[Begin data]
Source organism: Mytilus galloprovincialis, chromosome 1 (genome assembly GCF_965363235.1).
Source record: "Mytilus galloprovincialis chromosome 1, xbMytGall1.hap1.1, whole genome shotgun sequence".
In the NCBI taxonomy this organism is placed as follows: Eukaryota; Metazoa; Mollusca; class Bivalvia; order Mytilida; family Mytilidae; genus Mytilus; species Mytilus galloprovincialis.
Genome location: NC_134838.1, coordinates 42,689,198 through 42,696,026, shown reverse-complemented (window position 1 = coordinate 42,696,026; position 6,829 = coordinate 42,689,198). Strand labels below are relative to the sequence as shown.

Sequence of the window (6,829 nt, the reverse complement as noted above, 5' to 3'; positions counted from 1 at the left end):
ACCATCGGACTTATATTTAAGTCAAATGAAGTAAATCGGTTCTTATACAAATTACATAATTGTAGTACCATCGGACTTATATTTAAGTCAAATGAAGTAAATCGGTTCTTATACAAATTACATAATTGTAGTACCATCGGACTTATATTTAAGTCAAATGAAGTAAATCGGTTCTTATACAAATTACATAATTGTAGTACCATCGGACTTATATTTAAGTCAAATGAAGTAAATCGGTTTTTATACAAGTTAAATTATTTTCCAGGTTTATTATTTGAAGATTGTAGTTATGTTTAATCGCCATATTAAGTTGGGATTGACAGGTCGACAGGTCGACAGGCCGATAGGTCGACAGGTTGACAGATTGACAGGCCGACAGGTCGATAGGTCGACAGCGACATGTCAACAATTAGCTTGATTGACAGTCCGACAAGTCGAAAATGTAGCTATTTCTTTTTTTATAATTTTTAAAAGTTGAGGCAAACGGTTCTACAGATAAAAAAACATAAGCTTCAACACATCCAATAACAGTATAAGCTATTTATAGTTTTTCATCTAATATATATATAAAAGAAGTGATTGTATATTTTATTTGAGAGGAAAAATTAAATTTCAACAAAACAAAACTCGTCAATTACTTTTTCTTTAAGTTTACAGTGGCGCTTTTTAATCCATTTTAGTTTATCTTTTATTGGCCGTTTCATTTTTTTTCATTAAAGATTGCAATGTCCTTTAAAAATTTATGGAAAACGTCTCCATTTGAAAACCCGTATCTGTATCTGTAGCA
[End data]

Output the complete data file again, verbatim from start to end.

Source organism: Mytilus galloprovincialis, chromosome 1 (genome assembly GCF_965363235.1).
Source record: "Mytilus galloprovincialis chromosome 1, xbMytGall1.hap1.1, whole genome shotgun sequence".
In the NCBI taxonomy this organism is placed as follows: Eukaryota; Metazoa; Mollusca; class Bivalvia; order Mytilida; family Mytilidae; genus Mytilus; species Mytilus galloprovincialis.
Genome location: NC_134838.1, coordinates 42,689,198 through 42,696,026, shown reverse-complemented (window position 1 = coordinate 42,696,026; position 6,829 = coordinate 42,689,198). Strand labels below are relative to the sequence as shown.

Sequence of the window (6,829 nt, the reverse complement as noted above, 5' to 3'; positions counted from 1 at the left end):
ACCATCGGACTTATATTTAAGTCAAATGAAGTAAATCGGTTCTTATACAAATTACATAATTGTAGTACCATCGGACTTATATTTAAGTCAAATGAAGTAAATCGGTTCTTATACAAATTACATAATTGTAGTACCATCGGACTTATATTTAAGTCAAATGAAGTAAATCGGTTCTTATACAAATTACATAATTGTAGTACCATCGGACTTATATTTAAGTCAAATGAAGTAAATCGGTTTTTATACAAGTTAAATTATTTTCCAGGTTTATTATTTGAAGATTGTAGTTATGTTTAATCGCCATATTAAGTTGGGATTGACAGGTCGACAGGTCGACAGGCCGATAGGTCGACAGGTTGACAGATTGACAGGCCGACAGGTCGATAGGTCGACAGCGACATGTCAACAATTAGCTTGATTGACAGTCCGACAAGTCGAAAATGTAGCTATTTCTTTTTTTATAATTTTTAAAAGTTGAGGCAAACGGTTCTACAGATAAAAAAACATAAGCTTCAACACATCCAATAACAGTATAAGCTATTTATAGTTTTTCATCTAATATATATATAAAAGAAGTGATTGTATATTTTATTTGAGAGGAAAAATTAAATTTCAACAAAACAAAACTCGTCAATTACTTTTTCTTTAAGTTTACAGTGGCGCTTTTTAATCCATTTTAGTTTATCTTTTATTGGCCGTTTCATTTTTTTTCATTAAAGATTGCAATGTCCTTTAAAAATTTATGGAAAACGTCTCCATTTGAAAACCCGTATCTGTATCTGTAGCA